In Continuing on our health journey, our brother site, Inside First :Men’s Health Resource, we are aiming for better health, current and quality information on issues of mental health, fitness and nutrition. We are expanding and strengthening our team everday. Below our teams newest contributor, Dr. Todd Troutman. ”Dr. Troutman holds a Bachelor of Arts in Psychology, and a Masters and Doctorate in Clinical Psychology. He has delivered psychological services to children, adolescents, adults, couples, and families in multiple settings, including: the Marin City School District, Berkley Mental Health Community Clinic, Access Institute For Psychological Services, and Ann Martin Center. In 2009, Dr. Troutman was awarded the Mental Health Services Act (MHSA) stipend, which is a grant program that provides practitioners funding to deliver psychological services to underserved communities in California. His work through the MHSA program was focused on the assessment, diagnosis, and treatment planning of individuals struggling with complex cognitive, emotional, and behavioral challenges.
Dr. Troutman currently works delivering individual psychotherapy to adults and adolescents, and provides clinical consultation services in his private practice in San Francisco. When he is not working in his private practice, Dr. Troutman teaches several classes in the Community Mental Health program at the California Institute Of Integral Studies (CIIS) and the Masters in Counseling Psychology program at San Francisco State University.” drtoddtroutman.com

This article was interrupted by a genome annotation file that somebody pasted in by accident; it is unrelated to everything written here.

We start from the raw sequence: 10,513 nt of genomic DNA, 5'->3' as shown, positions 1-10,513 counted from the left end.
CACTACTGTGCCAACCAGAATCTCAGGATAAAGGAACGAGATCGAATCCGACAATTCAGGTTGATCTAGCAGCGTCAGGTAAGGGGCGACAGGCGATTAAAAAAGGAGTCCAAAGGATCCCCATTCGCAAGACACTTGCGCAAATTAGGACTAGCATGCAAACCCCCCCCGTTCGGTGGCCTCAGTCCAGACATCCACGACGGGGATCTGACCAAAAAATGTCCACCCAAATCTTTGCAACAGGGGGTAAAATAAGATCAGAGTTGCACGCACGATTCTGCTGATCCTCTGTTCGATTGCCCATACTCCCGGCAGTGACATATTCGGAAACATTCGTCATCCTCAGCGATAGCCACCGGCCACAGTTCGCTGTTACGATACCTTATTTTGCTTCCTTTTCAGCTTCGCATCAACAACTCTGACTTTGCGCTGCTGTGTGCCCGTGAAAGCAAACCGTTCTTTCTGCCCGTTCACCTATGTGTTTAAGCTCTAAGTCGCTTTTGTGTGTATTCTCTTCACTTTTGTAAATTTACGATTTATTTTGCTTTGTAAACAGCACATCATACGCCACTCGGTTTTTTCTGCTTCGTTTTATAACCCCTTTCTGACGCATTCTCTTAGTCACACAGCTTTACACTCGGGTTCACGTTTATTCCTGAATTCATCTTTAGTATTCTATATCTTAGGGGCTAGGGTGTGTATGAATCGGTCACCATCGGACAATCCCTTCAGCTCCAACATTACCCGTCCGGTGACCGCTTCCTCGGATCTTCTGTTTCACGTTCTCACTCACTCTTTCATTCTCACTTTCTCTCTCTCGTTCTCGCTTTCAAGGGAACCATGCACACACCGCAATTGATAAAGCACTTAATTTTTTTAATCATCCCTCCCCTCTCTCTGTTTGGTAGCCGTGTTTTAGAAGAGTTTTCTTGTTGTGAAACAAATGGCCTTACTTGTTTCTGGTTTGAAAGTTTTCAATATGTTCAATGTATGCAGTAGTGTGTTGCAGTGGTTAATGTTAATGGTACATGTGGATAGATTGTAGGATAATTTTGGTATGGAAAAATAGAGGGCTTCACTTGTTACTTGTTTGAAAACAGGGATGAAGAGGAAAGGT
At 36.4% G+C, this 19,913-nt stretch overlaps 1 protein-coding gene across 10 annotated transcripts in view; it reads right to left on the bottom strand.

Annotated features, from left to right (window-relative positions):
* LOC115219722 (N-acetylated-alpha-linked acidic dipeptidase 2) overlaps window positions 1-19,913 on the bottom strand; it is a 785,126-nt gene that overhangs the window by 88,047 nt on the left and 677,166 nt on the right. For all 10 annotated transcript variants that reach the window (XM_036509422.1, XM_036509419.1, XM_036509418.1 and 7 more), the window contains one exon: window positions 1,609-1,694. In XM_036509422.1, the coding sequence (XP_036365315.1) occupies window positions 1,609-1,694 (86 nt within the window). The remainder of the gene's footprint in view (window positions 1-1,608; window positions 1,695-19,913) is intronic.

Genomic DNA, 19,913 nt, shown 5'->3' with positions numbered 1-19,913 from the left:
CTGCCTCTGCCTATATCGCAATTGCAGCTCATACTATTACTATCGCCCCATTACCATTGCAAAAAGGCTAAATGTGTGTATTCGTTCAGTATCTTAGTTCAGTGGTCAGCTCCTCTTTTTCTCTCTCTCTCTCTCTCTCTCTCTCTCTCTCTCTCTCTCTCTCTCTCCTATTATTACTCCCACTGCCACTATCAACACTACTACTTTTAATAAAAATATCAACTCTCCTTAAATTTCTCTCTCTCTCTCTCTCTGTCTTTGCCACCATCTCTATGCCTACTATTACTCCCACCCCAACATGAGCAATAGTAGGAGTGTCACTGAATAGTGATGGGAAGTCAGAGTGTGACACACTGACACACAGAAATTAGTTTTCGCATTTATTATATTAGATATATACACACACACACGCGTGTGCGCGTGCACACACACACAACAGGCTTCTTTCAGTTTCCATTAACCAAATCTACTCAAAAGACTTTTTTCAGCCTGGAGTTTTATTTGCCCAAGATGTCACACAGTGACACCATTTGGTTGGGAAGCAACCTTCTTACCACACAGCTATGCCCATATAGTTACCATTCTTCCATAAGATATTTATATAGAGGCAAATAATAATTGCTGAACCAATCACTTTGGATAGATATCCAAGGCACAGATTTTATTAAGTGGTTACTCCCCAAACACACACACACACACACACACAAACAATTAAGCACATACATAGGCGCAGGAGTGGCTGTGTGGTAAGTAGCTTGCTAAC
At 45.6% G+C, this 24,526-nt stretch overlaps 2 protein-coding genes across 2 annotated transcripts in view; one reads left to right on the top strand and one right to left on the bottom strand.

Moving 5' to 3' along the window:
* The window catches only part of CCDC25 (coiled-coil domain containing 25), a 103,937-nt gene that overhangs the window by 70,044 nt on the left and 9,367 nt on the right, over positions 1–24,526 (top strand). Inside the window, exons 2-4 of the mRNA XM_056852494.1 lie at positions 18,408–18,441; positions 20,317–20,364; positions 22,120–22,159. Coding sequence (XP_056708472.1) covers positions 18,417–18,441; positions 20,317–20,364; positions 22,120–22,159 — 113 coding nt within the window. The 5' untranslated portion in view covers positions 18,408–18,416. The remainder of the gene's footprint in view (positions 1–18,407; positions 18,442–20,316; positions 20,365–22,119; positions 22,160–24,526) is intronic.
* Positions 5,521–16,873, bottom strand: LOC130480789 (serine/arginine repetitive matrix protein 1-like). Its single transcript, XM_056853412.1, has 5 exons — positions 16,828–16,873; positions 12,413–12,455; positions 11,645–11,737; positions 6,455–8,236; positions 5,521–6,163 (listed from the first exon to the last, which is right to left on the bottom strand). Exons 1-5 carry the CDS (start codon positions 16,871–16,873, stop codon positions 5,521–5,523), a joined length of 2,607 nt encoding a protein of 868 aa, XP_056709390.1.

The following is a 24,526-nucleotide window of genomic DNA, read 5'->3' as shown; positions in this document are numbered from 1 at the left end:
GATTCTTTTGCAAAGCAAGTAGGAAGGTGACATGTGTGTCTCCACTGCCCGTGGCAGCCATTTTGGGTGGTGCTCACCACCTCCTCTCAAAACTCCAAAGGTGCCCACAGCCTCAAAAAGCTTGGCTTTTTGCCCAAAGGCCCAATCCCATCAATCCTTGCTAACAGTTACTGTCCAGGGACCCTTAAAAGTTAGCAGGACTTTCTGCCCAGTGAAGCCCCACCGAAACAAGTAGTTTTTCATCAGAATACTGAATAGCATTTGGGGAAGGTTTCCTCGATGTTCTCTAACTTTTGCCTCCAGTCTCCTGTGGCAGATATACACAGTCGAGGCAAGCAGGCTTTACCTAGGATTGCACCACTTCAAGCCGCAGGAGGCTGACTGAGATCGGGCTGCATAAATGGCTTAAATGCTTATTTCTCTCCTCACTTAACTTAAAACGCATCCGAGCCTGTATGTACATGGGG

Treating Symptoms or Treating People?
Why Some Therapies Succeed and Others Fail:
A Relational Perspective on The Psychological Treatment of Gay Men
Public health research conducted over the last decade indicates that gay men experience higher rates of depression, panic attacks, and psychological distress than their heterosexual counterparts (Cochran et al., 2003). For their distress, many gay men seek short-term psychological treatment that is primarily focused on reducing symptoms. However, despite the use of symptom-focused therapies such as cognitive-behavioral forms of treatment (CBT), a significant portion of gay men experience chronic or recurring bouts of depression and/or anxiety. While many factors contribute to the mental health of an individual (e.g., economic status, discrimination, trauma, etc.), one reason gay men experience chronic psychological distress may be the type of mental health treatment they are receiving. Continue reading